This reinforces my impression that I just need to apply some magical simplification, that Fit always employs, that NonlinearModelFit uses only for the two-parameter fit, and that Method -> "NMinimize" will cause. Is LinearModelFit evaluating myfunc much more times than nedeed? I am clueless.

LinearModelFit has several niceties that I would rather not give up for what appears to be such a stupid issue. Furthermore, I am probably going to learn a new important Mathematica quirk from this. Thus:

Why the above code, using (Non)LinearModelFit for a simple scale*f(x) model, hangs, and how should I modify it to make it work?

group theory – Non trivial homomorphisms $mathbb{Z}/3mathbb{Z} rightarrow text{Aut}(mathbb{Z}/7mathbb{Z})$

I have to find non trivial homomorphisms $varphi$, $varphi’$: $mathbb{Z}/3mathbb{Z} rightarrow text{Aut}(mathbb{Z}/7mathbb{Z})$. We know that Aut $(mathbb{Z}/7mathbb{Z}) cong (mathbb{Z}/7mathbb{Z})^times cong mathbb{Z}/6mathbb{Z}$. So we have to look order of elements of $mathbb{Z}/6mathbb{Z}$ that divide $3$. These elements are $(2)_6$ and $(3)_6$. In corrections these homomorphisms are defined as: $Big(varphi((1)_3)Big)((i)_7) = (2i)_7$ and $varphi’$:$Big(varphi((1)_3)Big)((i)_7) = (4i)_7$. The thing that i don’t understand, is what $(i)_7$ represents. For me, if we generalize for example $varphi$, we got $varphi((r)_3) = (2^r)_7$. I read a lot of articles on ”research” of homomorphisms, and i feel confused right now and can’t get an intuition for this. Thanks in advance for help.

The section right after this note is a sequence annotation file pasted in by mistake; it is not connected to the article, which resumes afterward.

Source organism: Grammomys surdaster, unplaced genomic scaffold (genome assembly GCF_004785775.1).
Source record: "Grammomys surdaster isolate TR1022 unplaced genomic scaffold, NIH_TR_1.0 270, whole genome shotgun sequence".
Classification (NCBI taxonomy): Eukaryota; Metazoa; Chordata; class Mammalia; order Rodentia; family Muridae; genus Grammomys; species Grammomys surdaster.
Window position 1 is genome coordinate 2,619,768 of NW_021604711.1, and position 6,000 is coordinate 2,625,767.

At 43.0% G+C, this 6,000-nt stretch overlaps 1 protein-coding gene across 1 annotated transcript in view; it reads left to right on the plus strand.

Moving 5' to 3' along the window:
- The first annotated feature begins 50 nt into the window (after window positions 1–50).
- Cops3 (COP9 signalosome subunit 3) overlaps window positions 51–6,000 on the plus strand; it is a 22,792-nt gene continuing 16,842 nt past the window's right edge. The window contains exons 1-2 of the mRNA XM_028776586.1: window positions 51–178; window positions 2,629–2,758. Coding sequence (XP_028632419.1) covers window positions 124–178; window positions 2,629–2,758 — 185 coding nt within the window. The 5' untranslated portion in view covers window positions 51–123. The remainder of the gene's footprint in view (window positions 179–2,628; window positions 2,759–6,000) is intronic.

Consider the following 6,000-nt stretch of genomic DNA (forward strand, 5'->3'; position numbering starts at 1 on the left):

real analysis – Nontrivial signed measure on Lebesgue measurable sets being trivial on Borel sets

Let $mathfrak{L}(mathbb{R})$ be the collection of Lebesgue measurable sets and $mathfrak{B}(mathbb{R})$ be the Borel sets.

Question: Is there a nontrivial signed measure on $mathfrak{L}(mathbb{R})$ that is trivial on $mathfrak{B}(mathbb{R})$?

Obviously, any positive measure that is trivial on $mathfrak{B}(mathbb{R})$ is also trivial on $mathfrak{L}(mathbb{R})$, since any Lebesgue measurable set is a subset of a Borel set.